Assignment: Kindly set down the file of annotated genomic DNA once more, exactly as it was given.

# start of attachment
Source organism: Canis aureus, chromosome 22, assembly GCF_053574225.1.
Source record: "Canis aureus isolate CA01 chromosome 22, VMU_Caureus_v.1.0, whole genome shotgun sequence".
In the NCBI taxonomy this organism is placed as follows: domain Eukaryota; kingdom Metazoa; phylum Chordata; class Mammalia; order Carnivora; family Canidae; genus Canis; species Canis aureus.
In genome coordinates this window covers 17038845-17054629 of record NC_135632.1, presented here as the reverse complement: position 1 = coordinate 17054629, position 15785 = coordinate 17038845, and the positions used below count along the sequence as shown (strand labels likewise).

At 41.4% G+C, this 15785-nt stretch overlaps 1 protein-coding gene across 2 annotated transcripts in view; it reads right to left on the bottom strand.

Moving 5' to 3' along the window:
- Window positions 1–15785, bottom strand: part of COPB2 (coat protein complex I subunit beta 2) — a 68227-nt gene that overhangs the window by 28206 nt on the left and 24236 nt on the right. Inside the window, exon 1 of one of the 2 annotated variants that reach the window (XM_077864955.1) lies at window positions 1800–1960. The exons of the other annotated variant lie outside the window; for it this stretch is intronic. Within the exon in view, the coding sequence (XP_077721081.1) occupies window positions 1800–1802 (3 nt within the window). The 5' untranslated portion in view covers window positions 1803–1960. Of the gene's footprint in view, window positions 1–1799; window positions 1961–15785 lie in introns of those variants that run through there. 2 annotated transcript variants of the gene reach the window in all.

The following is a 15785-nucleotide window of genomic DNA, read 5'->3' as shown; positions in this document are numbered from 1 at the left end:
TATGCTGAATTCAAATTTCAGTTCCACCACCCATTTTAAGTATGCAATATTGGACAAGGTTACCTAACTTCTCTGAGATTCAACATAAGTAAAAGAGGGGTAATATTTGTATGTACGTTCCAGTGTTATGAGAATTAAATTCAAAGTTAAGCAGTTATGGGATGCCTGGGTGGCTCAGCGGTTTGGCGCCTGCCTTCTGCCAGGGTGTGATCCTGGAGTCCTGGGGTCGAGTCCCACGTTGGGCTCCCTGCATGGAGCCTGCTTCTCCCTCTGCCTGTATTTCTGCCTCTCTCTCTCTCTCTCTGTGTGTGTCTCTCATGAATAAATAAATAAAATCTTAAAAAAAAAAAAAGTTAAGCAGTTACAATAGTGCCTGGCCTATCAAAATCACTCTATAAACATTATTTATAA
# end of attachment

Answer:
Source organism: Canis aureus, chromosome 22, assembly GCF_053574225.1.
Source record: "Canis aureus isolate CA01 chromosome 22, VMU_Caureus_v.1.0, whole genome shotgun sequence".
In the NCBI taxonomy this organism is placed as follows: domain Eukaryota; kingdom Metazoa; phylum Chordata; class Mammalia; order Carnivora; family Canidae; genus Canis; species Canis aureus.
In genome coordinates this window covers 17038845-17054629 of record NC_135632.1, presented here as the reverse complement: position 1 = coordinate 17054629, position 15785 = coordinate 17038845, and the positions used below count along the sequence as shown (strand labels likewise).

At 41.4% G+C, this 15785-nt stretch overlaps 1 protein-coding gene across 2 annotated transcripts in view; it reads right to left on the bottom strand.

Moving 5' to 3' along the window:
- Window positions 1–15785, bottom strand: part of COPB2 (coat protein complex I subunit beta 2) — a 68227-nt gene that overhangs the window by 28206 nt on the left and 24236 nt on the right. Inside the window, exon 1 of one of the 2 annotated variants that reach the window (XM_077864955.1) lies at window positions 1800–1960. The exons of the other annotated variant lie outside the window; for it this stretch is intronic. Within the exon in view, the coding sequence (XP_077721081.1) occupies window positions 1800–1802 (3 nt within the window). The 5' untranslated portion in view covers window positions 1803–1960. Of the gene's footprint in view, window positions 1–1799; window positions 1961–15785 lie in introns of those variants that run through there. 2 annotated transcript variants of the gene reach the window in all.

The following is a 15785-nucleotide window of genomic DNA, read 5'->3' as shown; positions in this document are numbered from 1 at the left end:
TATGCTGAATTCAAATTTCAGTTCCACCACCCATTTTAAGTATGCAATATTGGACAAGGTTACCTAACTTCTCTGAGATTCAACATAAGTAAAAGAGGGGTAATATTTGTATGTACGTTCCAGTGTTATGAGAATTAAATTCAAAGTTAAGCAGTTATGGGATGCCTGGGTGGCTCAGCGGTTTGGCGCCTGCCTTCTGCCAGGGTGTGATCCTGGAGTCCTGGGGTCGAGTCCCACGTTGGGCTCCCTGCATGGAGCCTGCTTCTCCCTCTGCCTGTATTTCTGCCTCTCTCTCTCTCTCTCTGTGTGTGTCTCTCATGAATAAATAAATAAAATCTTAAAAAAAAAAAAAGTTAAGCAGTTACAATAGTGCCTGGCCTATCAAAATCACTCTATAAACATTATTTATAA